Can You Pass the Test? Dynamic Balance Test
Video by http://www.builtlean.com/
How did you do? I definitely need practice and am a bit wobbly. I didn’t feel particularly unstable riding in my saddle on Twistur at a walk, but I had my eyes open and wasn’t standing on one leg.
Dr. David Thurman, a neurologist for the American Academy of Neurology explains to maintain balance “there are several components of the nervous system, as well as motor or movement functions, that need to be intact.” Maintaining balance we need at least 2 of the 3 components: vision, proprioception and vestibular function. We also need the strength and flexibility to hold ourselves against gravity. “All of these,” Dr. Thurman said, “tend to degrade with age…” Unlike many effects of aging, balance can be improved. “The preponderance of evidence,” Dr. Thurman said, “shows fairly convincingly that strength and balance training can reduce the rate of falls by up to about 50 percent.” (1) This is good news for improving balance for riding too.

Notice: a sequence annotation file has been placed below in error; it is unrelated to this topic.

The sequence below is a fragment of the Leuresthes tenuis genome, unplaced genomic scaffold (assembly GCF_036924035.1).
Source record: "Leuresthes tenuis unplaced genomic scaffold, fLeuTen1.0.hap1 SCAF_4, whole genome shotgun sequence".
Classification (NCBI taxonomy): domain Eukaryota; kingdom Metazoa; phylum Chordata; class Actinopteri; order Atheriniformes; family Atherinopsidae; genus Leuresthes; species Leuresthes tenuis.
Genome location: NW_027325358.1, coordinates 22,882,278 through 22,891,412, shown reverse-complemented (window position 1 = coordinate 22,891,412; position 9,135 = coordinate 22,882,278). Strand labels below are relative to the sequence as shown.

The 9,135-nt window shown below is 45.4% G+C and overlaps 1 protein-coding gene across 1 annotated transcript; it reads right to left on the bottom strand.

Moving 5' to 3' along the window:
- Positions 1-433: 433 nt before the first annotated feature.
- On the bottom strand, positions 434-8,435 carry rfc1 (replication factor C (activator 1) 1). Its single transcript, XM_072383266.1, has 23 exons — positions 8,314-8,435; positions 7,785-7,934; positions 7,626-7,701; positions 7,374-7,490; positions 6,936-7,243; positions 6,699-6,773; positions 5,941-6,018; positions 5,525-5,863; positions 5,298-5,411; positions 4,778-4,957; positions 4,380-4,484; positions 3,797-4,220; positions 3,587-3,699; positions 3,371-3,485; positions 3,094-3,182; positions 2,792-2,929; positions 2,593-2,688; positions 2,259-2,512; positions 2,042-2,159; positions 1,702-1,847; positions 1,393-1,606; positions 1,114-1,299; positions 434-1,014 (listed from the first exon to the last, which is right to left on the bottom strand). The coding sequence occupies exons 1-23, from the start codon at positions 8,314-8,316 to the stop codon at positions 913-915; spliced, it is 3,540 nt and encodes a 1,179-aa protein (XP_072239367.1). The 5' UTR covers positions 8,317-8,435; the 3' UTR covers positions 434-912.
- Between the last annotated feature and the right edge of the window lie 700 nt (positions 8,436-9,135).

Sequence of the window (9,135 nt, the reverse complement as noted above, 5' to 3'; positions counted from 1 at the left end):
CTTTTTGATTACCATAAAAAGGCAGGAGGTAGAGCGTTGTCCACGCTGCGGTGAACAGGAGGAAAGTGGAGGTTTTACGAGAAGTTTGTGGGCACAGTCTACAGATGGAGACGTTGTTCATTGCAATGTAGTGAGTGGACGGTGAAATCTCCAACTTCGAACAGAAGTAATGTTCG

I used to have good balance. I have already made improvements in my balance in just the last couple of weeks with practice. I’m finding ways to practice balance during the day. While doing simple daily tasks, I’ll hold up a leg. A short practice multiple times a day is optimal for improving balance. I’ll lift the leg a bit and move it forward, back and to the side as I fill up the horse water or brush my teeth. Holding onto a small tree branch by one of the water buckets provides some stability while allowing more dynamic balancing than a solid object like a chair.
Footnote (1): From “The New York Times” article “Staying on Balance, With the Help of Exercises” by John Hanc Published: 09/15/2010